I think, for many of us, addiction is very difficult to recognize. I met a woman yesterday who has been on narcotics her entire adult life. She has a moderate scoliosis curve and has complained of diffuse back pain since she reached adulthood. She says that every part of her back from her waist to her shoulders gives her unrelenting pain. CTs and MRIs show nothing but the curves, including very little degeneration. She does not think she's addicted. She's never even considered it. I'm betting that most medical professionals would consider her addicted, but it's not something she can face. I don't think it's the same with everyone, but there's definitely a decent percentage of people who are addicted regardless of what they think. (I'm not saying this is true for anyone in particular.) I think addiction is not black and white and one size definitely does not fit all.


06-25-2015, 04:55 PM
Very very surprised no one has researched the difference between addiction and physical dependency. They are clearly two different things. Two very different things!!!!

That was my thought too.

06-26-2015, 02:09 AM
I am glad this point about addiction vs dependency was brought up. As someone who has been in pain management for many years (since before there was even "pain management" I have had a lot of education about opiates and managing pain from my many doctors. What I have been told is that there is a clear distinction between being an "addict" or being "addicted" to a medication and being HABITUATED to it. Addicts have addict-like behavior toward their medications; for instance, they will resort to desperate, even illegal, measures to obtain higher and higher doses of medications AND they take the medications even when they are NOT in pain. The medication takes over their life, obtaining it becomes their priority, etc...this is addict-like behavior.

I have not seen any addict-like behavior toward pain medications on this forum.

Being habituated is something that can happen SOMETIMES when someone is on an opiate for a period of time. Since everyone's body chemistry is different, one can't say how long this takes, or if it even happens, as it will be different for every person. I am probably habituated to my current pain medication as I'm in a LOT of pain these days and have to take a certain amount daily to bear the pain. The way it was explained to me is that when I want to go off of a medication, or switch medications, I should slowly taper off. This way, I will avoid any unpleasant withdrawal. Now, this doesn't mean that one person won't have a harder time than another tapering off; just like one person can take an opiate and get good pain relief with little side effects, and someone else can take the same medication and pass out. Everyone is different, and everyone's reaction to medications will be different.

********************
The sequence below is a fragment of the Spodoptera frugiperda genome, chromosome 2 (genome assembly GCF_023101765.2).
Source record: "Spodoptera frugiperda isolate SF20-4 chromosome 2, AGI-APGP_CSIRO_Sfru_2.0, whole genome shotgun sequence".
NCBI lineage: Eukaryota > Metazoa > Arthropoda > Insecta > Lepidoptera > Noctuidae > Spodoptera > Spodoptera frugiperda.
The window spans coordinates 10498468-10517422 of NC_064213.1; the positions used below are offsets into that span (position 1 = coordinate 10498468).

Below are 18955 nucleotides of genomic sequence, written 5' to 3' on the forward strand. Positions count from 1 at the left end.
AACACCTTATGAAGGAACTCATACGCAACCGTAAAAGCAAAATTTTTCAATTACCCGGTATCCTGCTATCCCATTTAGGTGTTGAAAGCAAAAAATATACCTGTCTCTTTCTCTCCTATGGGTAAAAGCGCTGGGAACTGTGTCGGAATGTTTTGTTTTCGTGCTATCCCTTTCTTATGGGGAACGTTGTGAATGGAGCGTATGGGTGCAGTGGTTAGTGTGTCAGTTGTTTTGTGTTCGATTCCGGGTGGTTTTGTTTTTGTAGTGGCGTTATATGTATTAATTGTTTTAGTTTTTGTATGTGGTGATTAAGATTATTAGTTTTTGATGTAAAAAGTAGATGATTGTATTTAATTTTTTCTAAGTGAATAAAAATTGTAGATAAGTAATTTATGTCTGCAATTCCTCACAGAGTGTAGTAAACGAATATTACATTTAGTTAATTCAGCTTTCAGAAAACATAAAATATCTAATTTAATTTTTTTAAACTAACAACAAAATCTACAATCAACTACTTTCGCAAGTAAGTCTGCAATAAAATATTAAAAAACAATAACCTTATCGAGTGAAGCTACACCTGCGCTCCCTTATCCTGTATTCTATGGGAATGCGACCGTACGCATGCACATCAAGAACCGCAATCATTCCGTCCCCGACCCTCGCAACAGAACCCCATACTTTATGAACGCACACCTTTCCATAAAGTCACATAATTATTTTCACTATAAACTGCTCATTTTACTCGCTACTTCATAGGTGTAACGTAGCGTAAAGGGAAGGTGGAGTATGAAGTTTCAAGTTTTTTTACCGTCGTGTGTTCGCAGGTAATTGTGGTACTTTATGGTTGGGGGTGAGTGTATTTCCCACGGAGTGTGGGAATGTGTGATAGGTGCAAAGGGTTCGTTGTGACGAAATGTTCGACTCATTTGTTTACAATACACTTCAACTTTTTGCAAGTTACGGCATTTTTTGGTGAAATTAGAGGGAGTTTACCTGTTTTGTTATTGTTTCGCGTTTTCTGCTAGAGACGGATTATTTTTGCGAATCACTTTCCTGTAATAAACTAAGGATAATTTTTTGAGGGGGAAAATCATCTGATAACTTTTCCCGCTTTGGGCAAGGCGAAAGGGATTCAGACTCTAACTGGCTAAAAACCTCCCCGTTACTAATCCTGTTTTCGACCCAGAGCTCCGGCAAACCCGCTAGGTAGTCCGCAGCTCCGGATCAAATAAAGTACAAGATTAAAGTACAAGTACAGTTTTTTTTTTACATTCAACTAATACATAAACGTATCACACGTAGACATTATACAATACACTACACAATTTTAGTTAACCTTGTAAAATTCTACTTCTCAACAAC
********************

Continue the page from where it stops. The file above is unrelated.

It's important to be properly educated about opiate medications. There is so much hysteria and ignorance in the public about them, just as there is about antibiotics, that on this forum, where so many of us are in dire pain - pain that is so bad that we wonder how much longer we can even live with it - I think we need to be careful about not making confusing statements, or act like there is a certain amount of time that you should or should not be on them. Some surgeons get upset when they see their Scoliosis surgery patients still on pain medicines and may even make their patients feel guilty about it. I understand this, as no surgeon wants to this their surgery has not completely cured their patient. But, we all have to live in our bodies and ultimately the decision as to the amount of pain we feel able to bear should rest with us, not anyone else.

Also, it should be noted that there is a world of difference between taking a pain medication when you are in pain and taking it when you are not. Your brain chemistry is actually different when you are in pain. Here's from webmd:

"Opioid pain medications are some of the most commonly abused prescription drugs. However, the risk that well-screened people will become addicted to opioid drugs when they're taking them for chronic pain is actually low, Reisfield says. A 2008 study that compiled previous research found that about 3% of people with chronic non-cancer pain using opioid drugs abused them or became addicted. The risk was less than 1% in people who had never abused drugs or been addicted."

No one wants to be on opiate pain medications. But for some of us, like myself, they are necessary for daily living. I'm not going to feel bad that I can't bear the pain and do without, I'm not going to feel guilty that I'm still on them, nor am I going to let myself be judged by ignorant people around me. I'm just going to take the meds and get on with my life as best as I can. And I'm not afraid to speak honestly to my Scoliosis community about this because I know I'm not the only one on this forum that must utilize these medications in order to survive in my body.